New shoe exhibit marks 40 years of the JUNO awards
Juno Sole, the newest exhibition to march through The Bata Shoe Museum, allows visitors to walk in the shoes of some of Canada's most influential musicians. Unfortunately, you can't literally walk in them, but these shoes - worn by past and present JUNO nominees and winners - are on display in celebration of a major milestone in Canadian music.
In honour of the 40th Anniversary of the JUNO Awards, the museum teamed up with The Canadian Academy of Recording Arts and Sciences (CARAS) to compile a collection of over 40 pairs of celebrity kicks. Initially, I thought the pairing to be a bit forced. What the heck does music have in common with footwear? The exhibit, however, successfully tied the two together. Exhibition Manager, Sarah Beam-Borg, asked our group to consider the significance of an artist's image to his or her success. She was absolutely right.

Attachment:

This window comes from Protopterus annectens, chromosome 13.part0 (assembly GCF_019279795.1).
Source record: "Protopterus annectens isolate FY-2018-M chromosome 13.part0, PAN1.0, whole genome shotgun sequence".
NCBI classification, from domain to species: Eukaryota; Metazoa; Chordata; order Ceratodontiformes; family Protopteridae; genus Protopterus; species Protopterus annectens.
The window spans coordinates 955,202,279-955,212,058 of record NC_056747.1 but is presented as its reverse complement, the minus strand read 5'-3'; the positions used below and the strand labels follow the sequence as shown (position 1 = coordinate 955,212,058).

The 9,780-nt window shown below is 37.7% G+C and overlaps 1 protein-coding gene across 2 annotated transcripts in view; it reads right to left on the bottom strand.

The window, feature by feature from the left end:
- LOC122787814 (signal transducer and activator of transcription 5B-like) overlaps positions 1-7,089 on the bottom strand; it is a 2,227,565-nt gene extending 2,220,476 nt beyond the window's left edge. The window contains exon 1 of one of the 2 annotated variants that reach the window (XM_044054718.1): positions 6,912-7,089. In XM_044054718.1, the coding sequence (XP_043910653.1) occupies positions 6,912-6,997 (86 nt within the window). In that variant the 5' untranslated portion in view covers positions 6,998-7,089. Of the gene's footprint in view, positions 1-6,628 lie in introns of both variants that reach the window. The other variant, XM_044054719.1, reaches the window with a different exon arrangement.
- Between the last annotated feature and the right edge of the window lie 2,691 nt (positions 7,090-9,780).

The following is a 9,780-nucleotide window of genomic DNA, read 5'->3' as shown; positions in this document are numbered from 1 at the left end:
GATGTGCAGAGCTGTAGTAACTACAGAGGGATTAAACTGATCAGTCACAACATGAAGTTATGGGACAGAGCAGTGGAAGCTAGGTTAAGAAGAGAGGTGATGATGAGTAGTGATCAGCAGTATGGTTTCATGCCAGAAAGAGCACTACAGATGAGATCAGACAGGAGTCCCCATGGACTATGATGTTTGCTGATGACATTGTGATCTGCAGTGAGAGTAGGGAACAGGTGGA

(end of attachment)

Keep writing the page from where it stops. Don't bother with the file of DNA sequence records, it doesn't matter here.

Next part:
The style-over-substance content in mainstream music is pretty alarming, granted. But even actual talent can only get an artist so far. Love it or hate it, it's a package. Who would Gaga be without her props, and Emily Haines without her sulk? The shoes in the collection say so much about an artist. In most cases, it's pretty obvious- Cons for Avril, cowboy boots for Tom Cochrane, gold stilettos for Jully Black - but there are a few surprises. Just guess who owns the high-top orange 80s Reeboks! (Hint: she's won more JUNO awards than any other artist)
The shoe collection is enhanced with video clips, images and artist bios in case, say, you know nothing about Johnny Reid (guilty). By far, my favourite part of the tour was being instructed by an octogenarian on how to use an iPad. Sonja Bata herself was present, and showed me how to enjoy the "listening station", which allowed visitors to scroll through music by participating artists. "Hear to the shoes," she tells me. Of course, I knew how to use an iPad. I was just being polite.
This isn't the first time celebrity shoes have visited The Bata Shoe Museum. In fact, a permanent exhibit is dedicated to famous footwear. JUNO Sole just happens to be the largest collection in the museum's history. The exhibition opens today and runs until next November, but if you still happen to miss it, many of the shoes will ultimately be donated to the permanent collection.
Artist photos copyright CARAS/iPhoto Inc. Shoe photos copyright 2010 Bata Shoe Museum. Used with permission.
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